Improved Joseph Parker aims to beat up Chisora, determined to end rivalry inside schedule
Preparation is key in any sport, but more so in boxing.
There’s the physical side; more brutal and demanding than for any other sport, there’s the tactics, then there’s the mental side of the game, and all these facets are time sensitive. Everything has to come together for fight night so that the athlete peaks and is ready to deliver.
On May 1, former WBO heavyweight titleholder Joseph Parker was in good fighting shape for Derek Chisora and he knew what he had a to do to win. However, after just six weeks preparation with new trainer Andy Lee, there were seeds of doubt in the New Zealand-born fighter’s mental makeup and that’s a rarity.
Parker, who is rated No. 5 by The Ring at heavyweight, pulled out a 12-round split decision win over the enigmatic Englishman at the Manchester Arena, but he was not happy with his performance.
“I was leaving my old team, going to a new country, working with a new trainer for the first time, and I was adjusting to the time zones and the weather,” Parker told The Ring on Thursday. “To get a win over Derek Chisora in a close fight was a good achievement because of all those changes.
“With this longer camp, we’ve been able to put in more work, I’ve built a relationship with Andy, and I’ve got a better understanding of the things he’s teaching me. I’m implementing these things into my sparring, the pads, the bags, and I’m putting them into practice a lot more. I can see big improvements in myself as a fighter. I’m working on defense, aggression, footwork, mental toughness… everything. I’m a lot more confident now.”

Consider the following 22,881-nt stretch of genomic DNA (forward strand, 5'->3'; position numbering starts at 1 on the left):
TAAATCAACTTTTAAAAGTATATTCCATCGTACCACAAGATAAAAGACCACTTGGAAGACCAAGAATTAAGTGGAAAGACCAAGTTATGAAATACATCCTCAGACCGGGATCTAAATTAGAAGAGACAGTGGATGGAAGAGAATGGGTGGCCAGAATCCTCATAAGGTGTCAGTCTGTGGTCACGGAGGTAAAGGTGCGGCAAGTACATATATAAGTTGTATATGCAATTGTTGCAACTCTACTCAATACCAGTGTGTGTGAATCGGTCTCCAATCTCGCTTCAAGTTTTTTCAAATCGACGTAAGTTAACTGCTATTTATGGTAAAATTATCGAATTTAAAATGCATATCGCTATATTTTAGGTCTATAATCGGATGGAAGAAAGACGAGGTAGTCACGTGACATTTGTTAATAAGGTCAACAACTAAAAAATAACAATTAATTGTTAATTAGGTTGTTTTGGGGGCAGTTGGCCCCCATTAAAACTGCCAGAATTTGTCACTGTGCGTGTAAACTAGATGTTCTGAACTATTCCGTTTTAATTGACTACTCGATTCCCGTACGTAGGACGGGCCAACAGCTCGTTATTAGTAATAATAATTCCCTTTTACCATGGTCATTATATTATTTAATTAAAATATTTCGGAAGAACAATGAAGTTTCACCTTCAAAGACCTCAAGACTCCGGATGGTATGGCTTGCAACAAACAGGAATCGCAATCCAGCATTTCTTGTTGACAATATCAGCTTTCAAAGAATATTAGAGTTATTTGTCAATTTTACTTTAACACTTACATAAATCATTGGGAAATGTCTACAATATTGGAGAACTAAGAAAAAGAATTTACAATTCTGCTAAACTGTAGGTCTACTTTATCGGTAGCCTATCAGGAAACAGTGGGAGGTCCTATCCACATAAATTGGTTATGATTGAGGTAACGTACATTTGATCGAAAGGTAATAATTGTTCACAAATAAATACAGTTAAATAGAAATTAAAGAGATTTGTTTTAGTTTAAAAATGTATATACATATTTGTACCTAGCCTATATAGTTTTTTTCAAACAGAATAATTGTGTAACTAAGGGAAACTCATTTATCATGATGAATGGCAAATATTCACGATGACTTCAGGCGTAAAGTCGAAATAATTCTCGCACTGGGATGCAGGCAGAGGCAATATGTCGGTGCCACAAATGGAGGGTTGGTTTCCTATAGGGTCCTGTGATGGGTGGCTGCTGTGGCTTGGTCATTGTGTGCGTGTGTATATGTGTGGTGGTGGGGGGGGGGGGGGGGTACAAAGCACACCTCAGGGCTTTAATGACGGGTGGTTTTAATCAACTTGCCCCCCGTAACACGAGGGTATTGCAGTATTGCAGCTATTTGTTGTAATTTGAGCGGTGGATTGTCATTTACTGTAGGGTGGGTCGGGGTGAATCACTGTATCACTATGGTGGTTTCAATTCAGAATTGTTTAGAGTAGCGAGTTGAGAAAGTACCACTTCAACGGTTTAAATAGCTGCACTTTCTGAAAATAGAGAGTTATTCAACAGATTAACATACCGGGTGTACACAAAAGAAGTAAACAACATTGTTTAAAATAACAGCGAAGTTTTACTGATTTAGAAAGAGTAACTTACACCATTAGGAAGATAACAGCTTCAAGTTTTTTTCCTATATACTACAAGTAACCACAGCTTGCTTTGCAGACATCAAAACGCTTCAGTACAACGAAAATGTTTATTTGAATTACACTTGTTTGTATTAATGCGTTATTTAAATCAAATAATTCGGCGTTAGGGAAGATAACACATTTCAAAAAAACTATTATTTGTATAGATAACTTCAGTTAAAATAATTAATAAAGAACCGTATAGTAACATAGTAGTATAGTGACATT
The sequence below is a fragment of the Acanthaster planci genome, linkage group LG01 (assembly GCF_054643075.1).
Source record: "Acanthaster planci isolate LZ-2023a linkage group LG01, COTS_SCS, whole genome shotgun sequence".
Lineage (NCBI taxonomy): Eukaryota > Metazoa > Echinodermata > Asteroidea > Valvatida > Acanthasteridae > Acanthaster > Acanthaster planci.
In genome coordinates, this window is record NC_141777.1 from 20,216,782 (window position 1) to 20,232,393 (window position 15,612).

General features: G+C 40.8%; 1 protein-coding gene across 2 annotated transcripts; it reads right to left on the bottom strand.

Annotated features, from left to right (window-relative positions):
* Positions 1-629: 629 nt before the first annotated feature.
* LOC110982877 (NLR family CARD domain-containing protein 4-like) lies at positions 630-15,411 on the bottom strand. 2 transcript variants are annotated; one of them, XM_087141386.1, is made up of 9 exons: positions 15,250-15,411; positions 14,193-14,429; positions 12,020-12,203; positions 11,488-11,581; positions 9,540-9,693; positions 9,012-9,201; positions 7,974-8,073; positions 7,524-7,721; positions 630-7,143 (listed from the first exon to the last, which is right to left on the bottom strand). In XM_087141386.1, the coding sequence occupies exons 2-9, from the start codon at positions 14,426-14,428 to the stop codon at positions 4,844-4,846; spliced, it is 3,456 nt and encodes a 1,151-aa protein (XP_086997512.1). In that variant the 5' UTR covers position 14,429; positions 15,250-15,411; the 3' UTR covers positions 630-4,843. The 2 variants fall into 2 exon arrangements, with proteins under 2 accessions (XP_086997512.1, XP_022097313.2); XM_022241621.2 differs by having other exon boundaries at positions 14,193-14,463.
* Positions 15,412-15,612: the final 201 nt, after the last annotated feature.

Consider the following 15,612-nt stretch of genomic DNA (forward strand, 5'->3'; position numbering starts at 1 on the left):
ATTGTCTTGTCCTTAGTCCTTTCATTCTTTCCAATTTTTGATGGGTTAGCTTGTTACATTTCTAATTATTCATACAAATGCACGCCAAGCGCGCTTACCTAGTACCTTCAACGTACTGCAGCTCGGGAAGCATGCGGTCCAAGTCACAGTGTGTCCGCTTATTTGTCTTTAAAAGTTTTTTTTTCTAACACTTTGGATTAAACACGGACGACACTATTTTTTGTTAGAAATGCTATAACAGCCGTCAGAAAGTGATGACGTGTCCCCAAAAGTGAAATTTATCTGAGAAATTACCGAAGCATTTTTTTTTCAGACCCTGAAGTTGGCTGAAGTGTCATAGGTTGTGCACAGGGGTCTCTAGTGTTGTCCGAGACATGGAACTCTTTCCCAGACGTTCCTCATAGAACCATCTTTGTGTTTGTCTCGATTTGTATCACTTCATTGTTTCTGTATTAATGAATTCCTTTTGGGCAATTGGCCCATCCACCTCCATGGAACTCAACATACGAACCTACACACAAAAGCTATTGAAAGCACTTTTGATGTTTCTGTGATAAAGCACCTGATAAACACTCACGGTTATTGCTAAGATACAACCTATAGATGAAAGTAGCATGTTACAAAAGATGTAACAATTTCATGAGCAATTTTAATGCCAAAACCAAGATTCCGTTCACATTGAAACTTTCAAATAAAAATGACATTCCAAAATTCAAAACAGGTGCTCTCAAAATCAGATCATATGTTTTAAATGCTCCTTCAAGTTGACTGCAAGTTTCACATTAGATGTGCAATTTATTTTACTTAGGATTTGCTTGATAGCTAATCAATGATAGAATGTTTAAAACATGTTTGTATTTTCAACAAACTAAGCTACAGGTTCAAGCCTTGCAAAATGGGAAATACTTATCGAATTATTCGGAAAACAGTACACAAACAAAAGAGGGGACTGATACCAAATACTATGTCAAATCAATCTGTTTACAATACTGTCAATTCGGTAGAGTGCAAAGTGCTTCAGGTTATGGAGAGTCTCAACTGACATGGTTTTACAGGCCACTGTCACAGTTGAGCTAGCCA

On Saturday, Parker (29-2, 21 KOs) collides with Chisora for a second time at the very same Manchester venue where they threw down seven months ago. The pair all but agreed to a rematch just moments after the final bell sounded, but the visitor is looking to make a much bigger statement this time around.
“I want to be more effective, and I’m not really keen to go 12 rounds again,” said Parker with ominous intent. “I know I can go 12 rounds with ease because of my fitness and experience. But I want a much more dominant performance, a convincing win, and I want to beat him up because I know I can.
“I won’t put pressure on myself to get a knockout, but I know I can get him out of there. It’s just a matter of sitting down on my punches, picking the right shots, being more aggressive and doing things the right way. I do have to be careful because he’s a big puncher, he’s aggressive, he always comes for war. He bites down on the gumshield and comes forward non-stop, but I can use that to my advantage. What I’ve been practicing with Andy gives me a lot of confidence going into this fight.”
Parker hit the deck in the opening seconds of the first fight and survived the habitual early-round attack from Chisora. However, by utilizing his superior craft, Parker closed the scoring gap with some nice left hand work and effective combinations.
The 29-year-old Parker, like most of his contemporaries, has plenty of respect for Chisora, and he expects a better fight as well as a better performance this time around.
“The first fight was very entertaining, but with no crowd and no cheers [due to Covid restrictions], you don’t get the boost that you need,” offered Parker. “The crowd makes a big difference, so I think this will be a better fight than the last one.
“After a good win on Saturday, next year can be a year where I fight the guys that are above me in the rankings. After winning [those fights] I can position myself to fight for world titles once they become available. I know [the belts] are held up right now, but I just want to keep fighting the biggest fights possible, get good wins, and hopefully get into a position to take my next opportunity with both hands.”
Parker-Chisora 2 plus undercard action will be broadcast live by DAZN.
Tom Gray is Managing Editor for Ring Magazine. Follow him on Twitter: @Tom_Gray_Boxing
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